Introduction to Azure Data Factory

Introduction to Azure Data Factory

Are you new to Azure, or looking to make the move and curious about what Azure Data Factory is? Azure Data Factory is Microsoft’s cloud version of a data integration and orchestration tool. It allows you to move your data from one place to another and make changes with it. Here, I’d like to introduce the 4 main steps or components of how Azure Data Factory works.

Step 1 – Connect and Collect

Connect and collect is where you define where you’re pulling your data from, such as SQL databases, web applications, SSAS, etc. You collect that data into one centralized location like Azure Data Lake or Azure Blob Storage.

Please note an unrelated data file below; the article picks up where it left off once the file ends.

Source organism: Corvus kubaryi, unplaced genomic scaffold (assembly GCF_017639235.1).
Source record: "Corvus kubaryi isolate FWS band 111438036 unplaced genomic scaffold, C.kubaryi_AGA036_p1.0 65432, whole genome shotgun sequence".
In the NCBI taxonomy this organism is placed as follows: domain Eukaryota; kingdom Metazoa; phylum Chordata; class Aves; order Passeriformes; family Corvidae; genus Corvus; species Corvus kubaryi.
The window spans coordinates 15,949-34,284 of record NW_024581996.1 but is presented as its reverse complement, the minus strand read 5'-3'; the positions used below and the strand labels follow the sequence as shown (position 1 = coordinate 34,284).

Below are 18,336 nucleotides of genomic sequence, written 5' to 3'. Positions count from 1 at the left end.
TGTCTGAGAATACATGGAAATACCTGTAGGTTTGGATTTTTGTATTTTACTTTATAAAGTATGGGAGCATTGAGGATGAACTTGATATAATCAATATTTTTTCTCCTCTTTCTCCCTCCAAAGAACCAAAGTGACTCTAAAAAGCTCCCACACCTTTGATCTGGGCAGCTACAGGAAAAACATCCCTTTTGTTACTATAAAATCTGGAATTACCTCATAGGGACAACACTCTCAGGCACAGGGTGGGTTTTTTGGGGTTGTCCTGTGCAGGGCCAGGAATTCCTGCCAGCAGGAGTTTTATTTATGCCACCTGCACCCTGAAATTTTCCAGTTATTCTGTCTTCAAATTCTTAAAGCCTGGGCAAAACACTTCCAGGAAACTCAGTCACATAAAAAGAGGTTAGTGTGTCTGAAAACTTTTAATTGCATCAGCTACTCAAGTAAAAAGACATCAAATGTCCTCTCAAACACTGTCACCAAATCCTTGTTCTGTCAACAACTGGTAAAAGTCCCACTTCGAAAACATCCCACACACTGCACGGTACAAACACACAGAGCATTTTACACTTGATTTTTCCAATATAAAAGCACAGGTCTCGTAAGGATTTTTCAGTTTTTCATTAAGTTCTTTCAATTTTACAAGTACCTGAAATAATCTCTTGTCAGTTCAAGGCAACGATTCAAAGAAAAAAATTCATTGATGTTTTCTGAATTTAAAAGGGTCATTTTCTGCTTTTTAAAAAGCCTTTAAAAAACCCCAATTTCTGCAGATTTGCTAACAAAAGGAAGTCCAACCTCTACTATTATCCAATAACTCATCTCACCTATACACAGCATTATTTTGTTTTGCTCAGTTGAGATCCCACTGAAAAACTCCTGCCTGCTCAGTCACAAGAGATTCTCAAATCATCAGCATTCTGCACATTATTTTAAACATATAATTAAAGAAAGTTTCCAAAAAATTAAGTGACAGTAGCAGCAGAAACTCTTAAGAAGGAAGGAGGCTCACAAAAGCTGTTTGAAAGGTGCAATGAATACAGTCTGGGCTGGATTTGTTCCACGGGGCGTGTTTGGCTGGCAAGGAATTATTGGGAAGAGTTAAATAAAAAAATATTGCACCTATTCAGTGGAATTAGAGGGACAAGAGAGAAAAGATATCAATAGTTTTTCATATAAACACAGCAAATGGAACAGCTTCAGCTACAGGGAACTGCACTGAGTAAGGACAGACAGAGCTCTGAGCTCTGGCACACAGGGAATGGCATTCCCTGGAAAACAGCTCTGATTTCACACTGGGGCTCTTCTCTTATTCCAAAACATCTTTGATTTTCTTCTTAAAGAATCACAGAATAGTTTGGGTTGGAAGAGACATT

Step 2 – Transform and Enrich

In this step, you take the data from your centralized storage and enrich it to further expand on your data using HDInsight operation, Spark or Data Lake analytics, for example.

Step 3 – Publish

Next is to publish the data to a place that it can be better used and consumed by the end users. Any BI tool, such as Power BI or reporting services are great choices.

Step 4 – Monitor

 

This last step is to monitor the data to be sure jobs are running, and data is flowing, properly. It’s also important to monitor to ensure data quality. Monitoring can be done with tools like PowerShell, Microsoft Operations Manager or Azure Monitor, which allow you to monitor inside the Azure portal.